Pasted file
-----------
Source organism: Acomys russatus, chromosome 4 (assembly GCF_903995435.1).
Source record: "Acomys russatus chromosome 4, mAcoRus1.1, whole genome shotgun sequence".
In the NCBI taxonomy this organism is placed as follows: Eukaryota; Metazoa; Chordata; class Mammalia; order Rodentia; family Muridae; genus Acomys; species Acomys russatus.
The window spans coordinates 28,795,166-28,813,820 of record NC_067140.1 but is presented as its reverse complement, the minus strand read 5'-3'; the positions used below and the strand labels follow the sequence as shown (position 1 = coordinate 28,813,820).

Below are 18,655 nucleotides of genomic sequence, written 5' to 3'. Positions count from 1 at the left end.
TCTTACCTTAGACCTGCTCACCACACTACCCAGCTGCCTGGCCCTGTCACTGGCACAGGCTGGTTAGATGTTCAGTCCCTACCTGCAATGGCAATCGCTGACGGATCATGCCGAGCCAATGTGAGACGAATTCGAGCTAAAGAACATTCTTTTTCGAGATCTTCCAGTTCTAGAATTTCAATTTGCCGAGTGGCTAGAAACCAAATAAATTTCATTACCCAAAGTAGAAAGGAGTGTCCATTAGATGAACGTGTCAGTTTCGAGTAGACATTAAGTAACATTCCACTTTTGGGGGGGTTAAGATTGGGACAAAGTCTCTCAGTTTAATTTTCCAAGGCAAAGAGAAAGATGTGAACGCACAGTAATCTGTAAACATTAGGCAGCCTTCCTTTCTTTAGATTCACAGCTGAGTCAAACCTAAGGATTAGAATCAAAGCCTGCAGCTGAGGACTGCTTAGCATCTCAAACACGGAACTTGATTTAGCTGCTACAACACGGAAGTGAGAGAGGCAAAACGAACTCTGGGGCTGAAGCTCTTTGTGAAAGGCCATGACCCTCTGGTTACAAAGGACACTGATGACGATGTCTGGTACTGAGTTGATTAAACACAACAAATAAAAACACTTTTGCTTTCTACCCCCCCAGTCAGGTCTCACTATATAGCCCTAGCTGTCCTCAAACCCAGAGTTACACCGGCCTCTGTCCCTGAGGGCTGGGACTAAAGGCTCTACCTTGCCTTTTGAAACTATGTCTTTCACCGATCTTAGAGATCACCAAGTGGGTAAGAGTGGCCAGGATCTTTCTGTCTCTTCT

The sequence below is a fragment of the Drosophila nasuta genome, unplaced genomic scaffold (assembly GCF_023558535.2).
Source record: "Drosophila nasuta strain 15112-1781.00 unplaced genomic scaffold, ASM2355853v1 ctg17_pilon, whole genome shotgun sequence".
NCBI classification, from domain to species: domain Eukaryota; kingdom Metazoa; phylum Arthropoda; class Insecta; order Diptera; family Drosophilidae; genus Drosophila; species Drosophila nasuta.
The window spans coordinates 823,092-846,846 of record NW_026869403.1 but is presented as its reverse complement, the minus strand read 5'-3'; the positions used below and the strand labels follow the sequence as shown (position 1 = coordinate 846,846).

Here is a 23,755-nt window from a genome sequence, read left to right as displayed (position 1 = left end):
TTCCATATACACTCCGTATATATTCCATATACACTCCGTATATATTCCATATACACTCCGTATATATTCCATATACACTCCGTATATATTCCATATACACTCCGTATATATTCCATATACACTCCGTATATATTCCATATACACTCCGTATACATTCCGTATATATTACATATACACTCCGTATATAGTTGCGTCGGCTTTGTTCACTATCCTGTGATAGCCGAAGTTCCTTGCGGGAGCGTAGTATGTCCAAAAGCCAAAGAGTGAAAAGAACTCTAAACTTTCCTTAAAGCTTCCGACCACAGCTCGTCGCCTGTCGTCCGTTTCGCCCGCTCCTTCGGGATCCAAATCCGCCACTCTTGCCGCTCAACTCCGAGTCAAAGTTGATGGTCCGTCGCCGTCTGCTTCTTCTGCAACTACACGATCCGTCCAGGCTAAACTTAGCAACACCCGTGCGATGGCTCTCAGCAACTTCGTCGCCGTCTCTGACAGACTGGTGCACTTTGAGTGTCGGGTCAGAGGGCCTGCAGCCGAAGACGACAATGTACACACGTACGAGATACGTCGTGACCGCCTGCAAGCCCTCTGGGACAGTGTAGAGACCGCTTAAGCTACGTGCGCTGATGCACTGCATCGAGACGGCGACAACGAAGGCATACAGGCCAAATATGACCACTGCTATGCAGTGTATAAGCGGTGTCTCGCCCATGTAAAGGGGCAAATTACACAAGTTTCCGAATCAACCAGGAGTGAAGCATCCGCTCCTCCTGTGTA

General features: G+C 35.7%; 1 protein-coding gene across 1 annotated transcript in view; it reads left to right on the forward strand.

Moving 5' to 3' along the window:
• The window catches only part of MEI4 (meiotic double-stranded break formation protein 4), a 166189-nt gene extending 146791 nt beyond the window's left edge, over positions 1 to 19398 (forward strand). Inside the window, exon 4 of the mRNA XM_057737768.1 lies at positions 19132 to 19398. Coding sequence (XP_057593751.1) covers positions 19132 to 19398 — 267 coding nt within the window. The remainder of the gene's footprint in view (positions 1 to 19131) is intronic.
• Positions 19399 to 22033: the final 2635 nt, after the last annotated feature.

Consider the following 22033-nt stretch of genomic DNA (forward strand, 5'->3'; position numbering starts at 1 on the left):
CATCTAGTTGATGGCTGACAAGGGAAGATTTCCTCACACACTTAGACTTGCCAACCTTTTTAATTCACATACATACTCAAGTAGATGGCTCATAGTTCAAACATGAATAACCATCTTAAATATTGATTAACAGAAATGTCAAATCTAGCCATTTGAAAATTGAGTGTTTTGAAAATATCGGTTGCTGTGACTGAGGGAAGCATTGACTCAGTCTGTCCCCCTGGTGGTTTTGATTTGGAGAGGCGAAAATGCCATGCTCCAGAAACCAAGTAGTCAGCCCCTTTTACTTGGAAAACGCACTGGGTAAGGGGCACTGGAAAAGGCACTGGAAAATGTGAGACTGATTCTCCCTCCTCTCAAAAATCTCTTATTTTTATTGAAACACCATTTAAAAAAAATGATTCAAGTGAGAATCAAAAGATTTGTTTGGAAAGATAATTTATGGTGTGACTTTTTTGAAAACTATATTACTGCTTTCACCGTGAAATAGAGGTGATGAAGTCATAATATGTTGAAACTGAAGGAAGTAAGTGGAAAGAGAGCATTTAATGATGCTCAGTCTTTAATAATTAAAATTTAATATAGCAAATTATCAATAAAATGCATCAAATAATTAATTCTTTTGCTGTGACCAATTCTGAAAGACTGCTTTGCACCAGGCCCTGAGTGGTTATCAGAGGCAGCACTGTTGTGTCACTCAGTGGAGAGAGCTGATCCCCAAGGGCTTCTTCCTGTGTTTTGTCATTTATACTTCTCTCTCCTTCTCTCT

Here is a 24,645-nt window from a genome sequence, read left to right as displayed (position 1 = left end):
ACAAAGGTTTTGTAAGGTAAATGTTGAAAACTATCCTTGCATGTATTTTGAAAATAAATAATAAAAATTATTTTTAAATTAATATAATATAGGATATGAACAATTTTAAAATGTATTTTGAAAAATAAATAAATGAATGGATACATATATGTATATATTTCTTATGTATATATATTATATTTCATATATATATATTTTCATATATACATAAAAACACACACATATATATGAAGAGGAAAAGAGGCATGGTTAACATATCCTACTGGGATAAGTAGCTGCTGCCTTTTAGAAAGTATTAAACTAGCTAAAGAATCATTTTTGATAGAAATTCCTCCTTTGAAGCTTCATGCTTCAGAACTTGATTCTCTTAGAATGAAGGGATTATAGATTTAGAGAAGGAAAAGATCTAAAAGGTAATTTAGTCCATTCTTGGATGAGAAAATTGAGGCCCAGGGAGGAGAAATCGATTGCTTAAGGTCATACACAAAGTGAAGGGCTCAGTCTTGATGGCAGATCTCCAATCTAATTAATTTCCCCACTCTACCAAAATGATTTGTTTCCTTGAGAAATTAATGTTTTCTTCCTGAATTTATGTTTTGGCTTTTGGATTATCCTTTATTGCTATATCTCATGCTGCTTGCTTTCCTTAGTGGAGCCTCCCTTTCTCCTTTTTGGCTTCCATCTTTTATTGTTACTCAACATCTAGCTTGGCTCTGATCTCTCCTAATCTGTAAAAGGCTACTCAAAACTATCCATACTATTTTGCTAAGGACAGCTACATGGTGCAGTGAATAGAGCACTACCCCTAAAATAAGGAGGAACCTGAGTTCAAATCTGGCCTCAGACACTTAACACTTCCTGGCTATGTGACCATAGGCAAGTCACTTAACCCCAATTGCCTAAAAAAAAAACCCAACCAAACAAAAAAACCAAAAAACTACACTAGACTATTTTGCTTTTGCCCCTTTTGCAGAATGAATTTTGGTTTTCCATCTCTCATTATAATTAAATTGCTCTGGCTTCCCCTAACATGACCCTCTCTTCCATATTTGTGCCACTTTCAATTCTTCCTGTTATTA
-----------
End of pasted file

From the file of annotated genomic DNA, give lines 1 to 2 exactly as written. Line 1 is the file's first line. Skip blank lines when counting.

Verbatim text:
Source organism: Acomys russatus, chromosome 4 (assembly GCF_903995435.1).
Source record: "Acomys russatus chromosome 4, mAcoRus1.1, whole genome shotgun sequence".